MONTEGO BAY, Jamaica — As Americans debate bailouts, Washington’s assembly-line-to-junkyard automotive largesse, and its proposed annexation of our health clinics and surgical theaters, conversations on this island recently were as refreshing as the trade winds. Words like growth, opportunity, and wealth expansion — nearly taboo in America — were not just uttered, but celebrated.
The Pioneers of Prosperity (PoP) Awards, a veritable Oscars of entrepreneurship, lavished limelight and cash on cutting-edge, small-to-medium Caribbean businesses. Boston’s OTF (ontheFRONTIER) Group and the Social Equity Venture (S.E.VEN) Fund, organized this initiative, with support from the John Templeton Foundation and the Inter-American Development Bank’s Multilateral Investment Fund. PoP identifies Earth’s leading entrepreneurs, integrates them into wider circles of capital and expertise, and highlights them as examples worldwide.
From among 580 Caribbean companies, five judges evaluated 10 finalists. Contestants must be profitable, employ five to 250 full-time staffers, and earn between $100,000 and $5 million. Three firms were honored September 11 for their top-drawer business acumen, employee relations, environmental stewardship, and role-model potential.
Jamaican Prime Minister O. Bruce Golding presented the $100,000 first prize to Guyana’s Bulkan Timber Works, established in 1997. Its 37 employees carefully grow, harvest, and replant tropical hardwoods on Bulkan’s 60,000 acres. As lumber, these trees yield $300 each. But rather than roll logs onto freighters, Bulkan transforms timber into shutters, moldings, and other products. This added value creates jobs and generates $3,000 per tree.
“The road getting here has not been easy,” CEO Howard Bulkan says in a visually stunning short directed by Emmy nominee Jeff Zimbalist. “No start-up capital. No reliable supply of electricity. But we’ve managed to overcome most of these hurdles.”
Runner up Totally Male, Ltd. won $75,000. This Jamaican salon’s 12 personnel provide manicures, massages, and otherwise groom “very competitive” men, as founder Sandra Samuels describes her 2,400 clients. Her success since 1994 notwithstanding, Samuels says her challenges include “exorbitant taxes” and high interest rates, exacerbated by America’s sinking currency. “The constant slide in the U.S. dollar makes it difficult to plan your budget,” she tells me. Samuels also happens to be a 10-year breast-cancer survivor.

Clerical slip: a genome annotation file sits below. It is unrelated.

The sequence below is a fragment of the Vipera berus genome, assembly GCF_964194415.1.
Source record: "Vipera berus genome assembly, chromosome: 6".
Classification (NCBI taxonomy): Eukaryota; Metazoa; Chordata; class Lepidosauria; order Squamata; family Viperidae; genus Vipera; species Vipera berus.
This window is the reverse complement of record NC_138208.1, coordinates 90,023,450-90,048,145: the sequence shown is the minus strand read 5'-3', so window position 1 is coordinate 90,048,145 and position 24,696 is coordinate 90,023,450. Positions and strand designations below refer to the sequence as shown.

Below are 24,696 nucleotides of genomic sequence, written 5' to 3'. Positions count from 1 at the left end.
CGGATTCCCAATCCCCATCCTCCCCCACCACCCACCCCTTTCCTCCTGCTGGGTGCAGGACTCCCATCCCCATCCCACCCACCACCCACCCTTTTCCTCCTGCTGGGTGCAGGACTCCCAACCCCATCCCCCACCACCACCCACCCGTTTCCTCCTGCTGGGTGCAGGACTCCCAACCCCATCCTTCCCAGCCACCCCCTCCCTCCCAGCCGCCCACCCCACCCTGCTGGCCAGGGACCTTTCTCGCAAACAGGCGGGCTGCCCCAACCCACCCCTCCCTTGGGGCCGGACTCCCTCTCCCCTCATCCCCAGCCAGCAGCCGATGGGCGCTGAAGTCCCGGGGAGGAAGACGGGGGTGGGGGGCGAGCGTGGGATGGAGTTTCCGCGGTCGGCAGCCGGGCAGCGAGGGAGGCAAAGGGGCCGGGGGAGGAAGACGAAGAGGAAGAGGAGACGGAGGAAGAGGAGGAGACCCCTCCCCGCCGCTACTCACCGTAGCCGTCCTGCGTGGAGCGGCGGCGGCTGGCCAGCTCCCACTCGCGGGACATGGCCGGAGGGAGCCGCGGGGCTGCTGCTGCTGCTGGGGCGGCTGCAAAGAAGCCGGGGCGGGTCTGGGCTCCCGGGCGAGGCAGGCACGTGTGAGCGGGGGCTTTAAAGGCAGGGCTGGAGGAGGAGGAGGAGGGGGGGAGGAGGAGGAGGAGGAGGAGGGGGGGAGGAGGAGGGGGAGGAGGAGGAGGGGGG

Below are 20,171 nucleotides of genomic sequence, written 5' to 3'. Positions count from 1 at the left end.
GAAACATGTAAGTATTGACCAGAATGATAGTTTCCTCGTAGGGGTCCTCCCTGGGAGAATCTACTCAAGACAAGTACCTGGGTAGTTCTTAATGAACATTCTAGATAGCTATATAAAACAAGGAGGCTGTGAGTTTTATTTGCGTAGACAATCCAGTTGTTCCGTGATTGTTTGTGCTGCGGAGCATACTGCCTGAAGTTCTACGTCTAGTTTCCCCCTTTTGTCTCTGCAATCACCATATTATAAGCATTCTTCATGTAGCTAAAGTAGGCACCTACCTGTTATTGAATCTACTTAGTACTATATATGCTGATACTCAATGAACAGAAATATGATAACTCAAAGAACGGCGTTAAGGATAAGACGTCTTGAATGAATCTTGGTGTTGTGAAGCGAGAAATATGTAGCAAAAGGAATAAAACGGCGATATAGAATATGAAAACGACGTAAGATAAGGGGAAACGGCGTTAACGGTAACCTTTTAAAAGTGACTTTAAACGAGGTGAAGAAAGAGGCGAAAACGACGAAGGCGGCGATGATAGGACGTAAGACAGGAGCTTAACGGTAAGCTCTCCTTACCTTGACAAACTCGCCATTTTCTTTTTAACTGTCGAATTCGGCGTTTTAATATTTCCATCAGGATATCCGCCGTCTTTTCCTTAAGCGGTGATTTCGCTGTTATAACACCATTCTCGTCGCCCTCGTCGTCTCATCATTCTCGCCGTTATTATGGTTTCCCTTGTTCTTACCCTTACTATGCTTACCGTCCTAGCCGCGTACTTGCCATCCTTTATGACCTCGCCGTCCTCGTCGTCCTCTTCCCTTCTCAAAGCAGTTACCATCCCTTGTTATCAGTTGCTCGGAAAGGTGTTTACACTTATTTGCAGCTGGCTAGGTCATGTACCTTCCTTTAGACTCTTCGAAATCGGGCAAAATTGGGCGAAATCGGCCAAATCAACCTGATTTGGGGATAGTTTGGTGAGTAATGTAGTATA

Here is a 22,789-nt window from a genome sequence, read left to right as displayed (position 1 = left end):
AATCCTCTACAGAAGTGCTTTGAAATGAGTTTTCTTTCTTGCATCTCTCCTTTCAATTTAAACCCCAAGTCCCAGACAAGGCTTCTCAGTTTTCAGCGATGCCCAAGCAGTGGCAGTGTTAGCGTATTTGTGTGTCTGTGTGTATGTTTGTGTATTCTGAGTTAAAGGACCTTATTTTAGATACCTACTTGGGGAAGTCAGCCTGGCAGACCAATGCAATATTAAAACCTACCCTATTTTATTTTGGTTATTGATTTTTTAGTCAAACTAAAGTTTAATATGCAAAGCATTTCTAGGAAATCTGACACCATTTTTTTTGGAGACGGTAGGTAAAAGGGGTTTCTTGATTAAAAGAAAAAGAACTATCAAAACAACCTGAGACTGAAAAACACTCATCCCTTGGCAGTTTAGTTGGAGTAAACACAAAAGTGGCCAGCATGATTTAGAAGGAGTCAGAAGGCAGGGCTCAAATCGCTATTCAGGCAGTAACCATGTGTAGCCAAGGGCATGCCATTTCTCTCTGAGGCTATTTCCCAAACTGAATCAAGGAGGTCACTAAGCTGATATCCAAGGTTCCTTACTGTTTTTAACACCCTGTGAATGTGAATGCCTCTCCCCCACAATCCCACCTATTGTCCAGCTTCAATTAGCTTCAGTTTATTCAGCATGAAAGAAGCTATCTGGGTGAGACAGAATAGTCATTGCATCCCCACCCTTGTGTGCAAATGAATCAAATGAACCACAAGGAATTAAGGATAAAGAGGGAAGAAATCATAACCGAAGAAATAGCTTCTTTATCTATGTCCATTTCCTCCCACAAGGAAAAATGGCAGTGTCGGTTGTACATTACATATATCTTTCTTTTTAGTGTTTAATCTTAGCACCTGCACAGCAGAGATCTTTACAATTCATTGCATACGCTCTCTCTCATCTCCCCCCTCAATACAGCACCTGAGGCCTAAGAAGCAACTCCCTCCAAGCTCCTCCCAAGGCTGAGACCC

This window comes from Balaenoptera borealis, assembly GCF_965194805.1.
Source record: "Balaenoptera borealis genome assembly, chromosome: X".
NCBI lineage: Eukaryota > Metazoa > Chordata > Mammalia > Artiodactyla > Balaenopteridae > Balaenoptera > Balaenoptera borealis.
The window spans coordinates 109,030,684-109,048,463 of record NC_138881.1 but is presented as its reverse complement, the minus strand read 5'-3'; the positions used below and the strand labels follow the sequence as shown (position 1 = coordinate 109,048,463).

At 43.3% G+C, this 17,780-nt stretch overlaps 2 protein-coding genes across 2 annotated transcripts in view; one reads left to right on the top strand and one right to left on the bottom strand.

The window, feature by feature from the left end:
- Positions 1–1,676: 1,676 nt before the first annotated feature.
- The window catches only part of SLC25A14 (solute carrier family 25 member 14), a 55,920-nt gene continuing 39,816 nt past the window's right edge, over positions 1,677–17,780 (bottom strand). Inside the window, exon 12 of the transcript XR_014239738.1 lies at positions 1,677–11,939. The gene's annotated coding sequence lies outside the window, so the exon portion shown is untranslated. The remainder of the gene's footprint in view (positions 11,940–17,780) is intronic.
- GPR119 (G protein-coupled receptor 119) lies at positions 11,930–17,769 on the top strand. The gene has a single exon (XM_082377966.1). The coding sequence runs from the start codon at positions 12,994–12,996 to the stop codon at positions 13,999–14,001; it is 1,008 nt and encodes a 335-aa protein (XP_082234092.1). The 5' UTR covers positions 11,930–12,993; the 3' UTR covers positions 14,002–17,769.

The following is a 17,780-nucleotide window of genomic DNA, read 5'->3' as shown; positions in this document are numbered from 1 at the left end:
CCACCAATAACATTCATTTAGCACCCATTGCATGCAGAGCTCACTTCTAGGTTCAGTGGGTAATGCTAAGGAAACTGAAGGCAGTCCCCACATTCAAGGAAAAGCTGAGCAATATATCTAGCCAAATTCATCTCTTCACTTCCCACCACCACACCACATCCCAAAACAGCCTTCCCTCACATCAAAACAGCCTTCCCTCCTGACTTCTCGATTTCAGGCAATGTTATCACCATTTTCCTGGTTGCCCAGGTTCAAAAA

The other $75,000 runner up is the Alternative Insurance Company of Haiti, launched in 2001. CEO Olivier Barrau’s micro-insurance covers people who earn less than $4 per day. Through small transactions, Barrau and his 80-member team help those without much protect what little they have.
“I would love to see the day when Haiti doesn’t have to be looking constantly for donors to help in situations,” says Barrau. “It starts from within.”
The remaining seven finalists — including a Bahamian civil-engineering firm and a Trinidadian cosmetics concern — each received a $40,000 check. This $530,000 in prizes must finance technical infrastructure or employee development and training.
PoP will use the media, business schools, and other vehicles to showcase these organizations, and thus encourage entrepreneurs within and outside the Caribbean. Says PoP’s Ken Hynes: “We aim to use these 10 companies to inform and inspire 10,000 more.”
“The economic-development community is powerful, well-funded, and they’ve got it all wrong,” says OTF Group founder, Michael Fairbanks. Rather than the UN-style, top-down approach, Fairbanks believes PoP’s bottom-up model will cultivate sweeter fruit.
“The risk of adventure can lead to the harvest of success, because that is what entrepreneurship is all about,” Prime Minister Golding says. “Today we honor selected enterprises that managed to prevail and went on to succeed,” he adds. However, Golding laments that other worthwhile companies have perished “because the environment in which they sought to emerge was not supportive.”
Beyond the Caribbean, may PoP’s winners help resuscitate America’s spirit of enterprise. Rather than slice up a shrinking pie, as has typified G.W. Bush’s latter days and all of Barack Obama’s, the U.S. once again must bake a bigger pie. Businesses — especially the young, small, and innovative — propel that effort. How odd that, at least last week, entrepreneurship enjoyed a warmer welcome on Jamaica’s beaches than on America’s shores.
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